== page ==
?Race? is a hot topic in America today isn’t it? We’ve all got opinions. Our news media is flooded with stories about racial tensions and problems. Transracial adoption is definitely not immune from being a hot topic either.
This post could quite easily turn into strong opinion piece, and although I have my own strong opinions on transracial adoption I didn’t want this post to become a debate starter, and miss the point. (You can scroll to the bottom to hear a tiny personal perspective of mine.)
This post is simply to highlight some areas of consideration as you think about transracial adoption. So here we go:
What does your family think?
Maybe you don’t care what your family will say or do when you adopt a child of another ethnicity. Maybe you do care considerably. Either way, you have to consider the response of those you are related to. Many families we know have had to make some tough decisions or had to have some serious sit down conversations with parents or in-laws.
What about your community?
As you consider transracial adoption you will obviously think about:
Neighborhood and surrounding community
Church community how supportive and accepting will they be?
There are many factors to consider because of where you live. There have been many children adopted and raised in a community where they are the ethnic minority and have adjusted and been accepted and loved with little to no problems. The opposite has also been true.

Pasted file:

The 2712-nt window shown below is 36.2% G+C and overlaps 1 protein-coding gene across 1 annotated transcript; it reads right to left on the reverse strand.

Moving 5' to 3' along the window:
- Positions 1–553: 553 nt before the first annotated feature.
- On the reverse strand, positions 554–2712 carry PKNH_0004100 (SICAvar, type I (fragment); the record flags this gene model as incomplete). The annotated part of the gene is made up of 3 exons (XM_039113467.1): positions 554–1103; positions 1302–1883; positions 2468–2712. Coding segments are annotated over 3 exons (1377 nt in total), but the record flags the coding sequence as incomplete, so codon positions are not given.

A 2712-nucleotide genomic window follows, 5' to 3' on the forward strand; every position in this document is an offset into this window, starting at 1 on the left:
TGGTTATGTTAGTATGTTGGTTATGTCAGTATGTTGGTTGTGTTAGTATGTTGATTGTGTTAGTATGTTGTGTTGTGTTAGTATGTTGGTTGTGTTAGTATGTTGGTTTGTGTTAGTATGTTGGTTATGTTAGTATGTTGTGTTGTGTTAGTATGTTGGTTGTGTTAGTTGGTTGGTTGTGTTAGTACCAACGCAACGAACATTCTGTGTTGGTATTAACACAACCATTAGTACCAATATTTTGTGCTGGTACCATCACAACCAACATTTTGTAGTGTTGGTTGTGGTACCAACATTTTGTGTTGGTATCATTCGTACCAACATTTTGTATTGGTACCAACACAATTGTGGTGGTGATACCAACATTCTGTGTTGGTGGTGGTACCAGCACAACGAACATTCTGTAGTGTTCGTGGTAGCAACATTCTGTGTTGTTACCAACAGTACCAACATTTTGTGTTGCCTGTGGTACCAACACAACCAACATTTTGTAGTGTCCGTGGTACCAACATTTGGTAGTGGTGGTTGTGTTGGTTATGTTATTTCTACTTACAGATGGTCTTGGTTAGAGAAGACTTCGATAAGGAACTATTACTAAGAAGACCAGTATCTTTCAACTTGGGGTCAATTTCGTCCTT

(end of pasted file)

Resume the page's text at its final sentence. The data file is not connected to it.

What about your child’s ethnic heritage how will you handle that?
The issue of raising children that are ethnically different than you is a huge hot topic just google for about 2 minutes and you?ll see bucket loads of sites, blogs, articles and videos with many various opinions and perspectives. Here’s some quick points to ponder:
Will you celebrate or recognize certain holidays or events that you hadn’t before?
Hair care – If you haven’t though much about it, others will have and they probably throw their 2 cents worth in your direction over it.
Ethnic Identity how will you navigate the waters of your child’s questions or thoughts about their ethnicity? How much do you take the lead on talking about that? How do you help them be confident in who they are?
The world has its opinions and these will be made known loud and clear to you and your child as you adopt transracially. How you handle your friends, family, community and the world at large is up to you. People handle adoption (transracial or otherwise) with grace, love and common sense. Some handle it badly. It’s up to you, but like anything that is a life changing decision it’s worth doing your homework on and surrounding it with prayer.
Personal perspective as a family we are blessed because of our diversity. We have largely been embraced, loved and welcomed as a family by people of all colors (Both in the North and the South). We are blessed to live in a community where our children’s ethnicity is typical. And my ethnicity is typical also (Except the British part), including in our church. This was a strong desire for us as a family and a deciding factor for choice of church. We try to do our best to be open, frank and real aboutrace? with our kids, and realistic about what is happening in our country, race wise. We also personally believe that as humans we are in fact all One Race? biologically. We concern ourselves daily most importantly with things like being respectful to one another and understanding our eternal God given value and purpose in Christ.
We’d love to share our experiences or answer any questions you might have about transracial adoption or adoption in general. Send us an email: firstname.lastname@example.org or call us at (813) 360-7368. Also, chek out more of our personal story and thoughts on transracial adoption at our personal blog: “Are These Kids All Yours”